Davis' Edgy TV Ad: Effective Or Risky?
Both major candidates for governor have launched statewide television commercials in the past week. Republican Greg Abbott’s second TV ad is in Spanish and English and features his Hispanic mother-in-law. But it’s Democrat Wendy Davis’ first statewide ad that’s grabbing attention.
Davis’ ad is a dramatization of an event in 1993. A vacuum cleaner salesman offering in-home demonstrations rapes a young mother while her two children sleep in a nearby room.
“The salesman was a sexual predator on probation but the Kirby Vacuum Cleaner distributor had failed to perform a routine background check on him,” the narrator says over ominous music.
The ad explains that the victim and her family ask the Texas Supreme Court for the right to sue the vacuum cleaner company. A majority of six judges agree, but Greg Abbott – now running for governor- and two other judges dissented.
“Greg Abbott sided with the company against the victim saying the company had no responsibility,” the ad states.
Davis Communications Director Zak Petkanas says the ad underscores the campaign’s effort to define Abbott.
“This is the perfect example of the kind of governor he would be. He sided against a rape victim and for a corporation,” Petkanas said.
The Abbott campaign declined an interview but in a statement called the commercial “gutter politics”. It said Abbott as attorney general has worked to compensate victims of sexual assault and created a unit to arrest sex offenders who violate parole or probation.
SMU Political Science Professor Matthew Wilson says that for a candidate like Davis who’s running behind, and counting on a strong women’s vote, this ad could provide some traction.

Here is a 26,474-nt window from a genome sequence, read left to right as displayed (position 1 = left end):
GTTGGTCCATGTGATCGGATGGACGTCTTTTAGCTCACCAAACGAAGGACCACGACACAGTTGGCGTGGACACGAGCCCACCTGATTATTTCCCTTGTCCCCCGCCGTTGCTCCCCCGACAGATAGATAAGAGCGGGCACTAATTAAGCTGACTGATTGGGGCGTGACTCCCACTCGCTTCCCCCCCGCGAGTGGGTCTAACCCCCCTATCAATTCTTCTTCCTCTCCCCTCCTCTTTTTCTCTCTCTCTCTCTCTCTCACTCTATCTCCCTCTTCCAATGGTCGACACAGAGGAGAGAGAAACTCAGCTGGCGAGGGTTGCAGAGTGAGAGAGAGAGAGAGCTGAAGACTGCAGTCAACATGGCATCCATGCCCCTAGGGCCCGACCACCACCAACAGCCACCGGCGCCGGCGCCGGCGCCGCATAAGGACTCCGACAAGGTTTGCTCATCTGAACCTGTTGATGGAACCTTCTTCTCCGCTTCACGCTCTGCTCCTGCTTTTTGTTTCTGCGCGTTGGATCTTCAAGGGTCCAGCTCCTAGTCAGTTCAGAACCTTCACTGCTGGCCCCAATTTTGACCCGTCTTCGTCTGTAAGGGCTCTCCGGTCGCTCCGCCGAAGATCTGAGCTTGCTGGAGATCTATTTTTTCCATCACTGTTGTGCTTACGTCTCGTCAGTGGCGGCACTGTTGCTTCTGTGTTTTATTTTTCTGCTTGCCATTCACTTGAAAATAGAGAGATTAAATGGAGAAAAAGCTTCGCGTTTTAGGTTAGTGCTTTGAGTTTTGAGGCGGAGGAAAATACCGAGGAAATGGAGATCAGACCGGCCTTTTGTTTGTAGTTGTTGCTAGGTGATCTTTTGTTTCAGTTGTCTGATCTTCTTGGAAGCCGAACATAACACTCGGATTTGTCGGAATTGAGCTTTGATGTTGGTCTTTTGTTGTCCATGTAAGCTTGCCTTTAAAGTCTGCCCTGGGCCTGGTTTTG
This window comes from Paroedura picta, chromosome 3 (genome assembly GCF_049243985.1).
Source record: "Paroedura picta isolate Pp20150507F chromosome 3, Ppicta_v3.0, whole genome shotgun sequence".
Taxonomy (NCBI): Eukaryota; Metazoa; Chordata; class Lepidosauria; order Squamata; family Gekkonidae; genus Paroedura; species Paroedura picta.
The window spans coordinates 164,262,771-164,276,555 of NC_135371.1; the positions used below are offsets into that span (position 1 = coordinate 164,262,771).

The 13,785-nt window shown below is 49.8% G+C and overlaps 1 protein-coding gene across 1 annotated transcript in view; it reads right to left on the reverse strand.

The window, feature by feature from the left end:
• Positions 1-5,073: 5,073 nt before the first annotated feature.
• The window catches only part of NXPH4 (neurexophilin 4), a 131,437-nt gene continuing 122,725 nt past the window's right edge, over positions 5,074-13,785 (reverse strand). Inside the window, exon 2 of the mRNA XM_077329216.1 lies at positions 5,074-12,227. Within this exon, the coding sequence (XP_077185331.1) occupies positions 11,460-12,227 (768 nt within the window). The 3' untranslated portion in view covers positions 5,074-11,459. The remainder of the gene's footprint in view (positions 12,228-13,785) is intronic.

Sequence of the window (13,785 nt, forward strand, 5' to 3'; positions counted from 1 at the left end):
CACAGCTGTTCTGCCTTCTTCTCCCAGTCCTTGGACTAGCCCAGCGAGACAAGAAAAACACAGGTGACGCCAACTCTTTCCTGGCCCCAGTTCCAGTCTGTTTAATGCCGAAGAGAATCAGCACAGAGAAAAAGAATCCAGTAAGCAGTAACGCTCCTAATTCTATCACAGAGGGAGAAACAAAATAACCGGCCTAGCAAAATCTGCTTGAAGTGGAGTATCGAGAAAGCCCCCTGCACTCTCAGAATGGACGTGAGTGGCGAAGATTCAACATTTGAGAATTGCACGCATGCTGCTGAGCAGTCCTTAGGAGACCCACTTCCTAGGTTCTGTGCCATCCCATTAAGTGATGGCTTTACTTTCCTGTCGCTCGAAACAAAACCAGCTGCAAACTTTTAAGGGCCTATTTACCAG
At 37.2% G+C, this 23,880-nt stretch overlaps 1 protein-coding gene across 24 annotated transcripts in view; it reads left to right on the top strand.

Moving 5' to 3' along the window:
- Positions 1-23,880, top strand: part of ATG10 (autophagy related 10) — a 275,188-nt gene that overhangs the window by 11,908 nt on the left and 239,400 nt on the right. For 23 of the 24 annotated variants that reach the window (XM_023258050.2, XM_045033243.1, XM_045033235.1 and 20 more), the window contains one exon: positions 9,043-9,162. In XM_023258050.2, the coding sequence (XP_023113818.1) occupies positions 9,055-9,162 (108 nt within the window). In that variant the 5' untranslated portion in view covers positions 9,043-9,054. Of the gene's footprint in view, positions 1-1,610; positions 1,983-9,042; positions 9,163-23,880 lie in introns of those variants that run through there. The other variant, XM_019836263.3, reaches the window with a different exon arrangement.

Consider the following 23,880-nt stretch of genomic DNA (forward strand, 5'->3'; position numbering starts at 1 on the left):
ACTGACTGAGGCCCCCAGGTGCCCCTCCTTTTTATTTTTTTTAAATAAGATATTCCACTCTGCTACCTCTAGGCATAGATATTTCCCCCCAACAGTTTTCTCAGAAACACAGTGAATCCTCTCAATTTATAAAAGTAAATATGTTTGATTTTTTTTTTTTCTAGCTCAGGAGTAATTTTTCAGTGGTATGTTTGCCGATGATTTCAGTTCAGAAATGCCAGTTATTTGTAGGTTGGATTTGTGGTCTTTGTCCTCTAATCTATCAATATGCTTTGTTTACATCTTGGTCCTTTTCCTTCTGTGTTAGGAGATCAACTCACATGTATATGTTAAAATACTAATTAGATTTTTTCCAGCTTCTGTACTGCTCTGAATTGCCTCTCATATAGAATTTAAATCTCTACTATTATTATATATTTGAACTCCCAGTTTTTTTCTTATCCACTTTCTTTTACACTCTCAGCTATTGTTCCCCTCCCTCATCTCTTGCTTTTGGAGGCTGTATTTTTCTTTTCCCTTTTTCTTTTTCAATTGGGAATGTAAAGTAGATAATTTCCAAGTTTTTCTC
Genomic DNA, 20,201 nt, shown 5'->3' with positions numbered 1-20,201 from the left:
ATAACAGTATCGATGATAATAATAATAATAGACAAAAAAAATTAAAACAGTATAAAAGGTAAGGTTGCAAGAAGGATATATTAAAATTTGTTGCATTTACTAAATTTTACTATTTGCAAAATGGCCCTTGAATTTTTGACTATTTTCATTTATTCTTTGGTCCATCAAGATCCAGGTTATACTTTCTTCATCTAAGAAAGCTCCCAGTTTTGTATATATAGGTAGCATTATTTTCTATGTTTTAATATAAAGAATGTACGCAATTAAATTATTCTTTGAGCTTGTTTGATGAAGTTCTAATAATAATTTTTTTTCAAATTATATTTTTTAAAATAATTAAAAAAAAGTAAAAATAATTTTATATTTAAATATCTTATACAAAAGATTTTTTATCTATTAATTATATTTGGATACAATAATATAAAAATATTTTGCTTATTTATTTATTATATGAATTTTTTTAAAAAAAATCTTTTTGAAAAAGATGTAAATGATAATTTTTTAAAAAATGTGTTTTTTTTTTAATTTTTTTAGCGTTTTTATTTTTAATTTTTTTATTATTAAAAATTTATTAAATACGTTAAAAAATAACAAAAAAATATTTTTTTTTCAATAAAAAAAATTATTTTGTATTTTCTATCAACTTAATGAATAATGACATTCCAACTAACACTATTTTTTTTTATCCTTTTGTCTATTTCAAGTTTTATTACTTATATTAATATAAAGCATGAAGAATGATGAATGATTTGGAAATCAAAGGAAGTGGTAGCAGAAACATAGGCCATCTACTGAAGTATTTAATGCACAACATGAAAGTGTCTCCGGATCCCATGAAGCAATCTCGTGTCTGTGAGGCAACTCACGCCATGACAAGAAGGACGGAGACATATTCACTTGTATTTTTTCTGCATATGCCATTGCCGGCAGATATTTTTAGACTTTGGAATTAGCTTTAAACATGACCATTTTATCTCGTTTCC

“I think it is a very powerful ad,” said Wilson. “It gets people thinking about the question of whether Greg Abbott is overly deferential to corporations and whether he was insensitive in the case of a rape situation. And I think with a certain number of swing voters it could potentially be effective.”
Nationally-known communications professor Kathleen Hall Jamieson at the University of Pennsylvania has spent decades studying political ads, and penned several books on the subject. She says there’s a reason this ad may resonate.
“Ads that play on fear and in particular a fear when an individual feels vulnerable are often effective because it is difficult for the attacked person to put them back into context,” Jamieson said.
But Jamieson says it may be “problematic” for Davis to draw conclusions about Abbott’s character because of a ruling he made as a judge.
“The fact that someone disagrees with a majority and the fact a judge does something that might be perceived as unpopular does not mean he’s issued a poor judicial ruling.”
For the executive director of the Dallas Area Rape Crisis Center, the Davis ad prompted other concerns.
Bobbie Villareal says the center is bracing for a surge of calls from sex assault victims who might be caught off guard by the commercial.
“Any time you have an event like this it can trigger memories. It can trigger feelings of insecurities especially if you see this ad late at night and you’re home by yourself or this happened to a family member of yours,” Villareal said.
She also hoped the woman raped more than 20 years ago felt comfortable with Davis airing the ad.
Davis spokesman Petkanas would only say the woman was notified.
“The survivor was contacted earlier this year that one of the judges who sided against her and for the corporation was running for governor and the case was likely to come up in the election,” said Petkanas.
The question now is whether the ad will help persuade swing voters that Abbott indeed backs businesses over individuals. Or whether they’ll see Davis as desperate and counting on sensationalism to move the needle.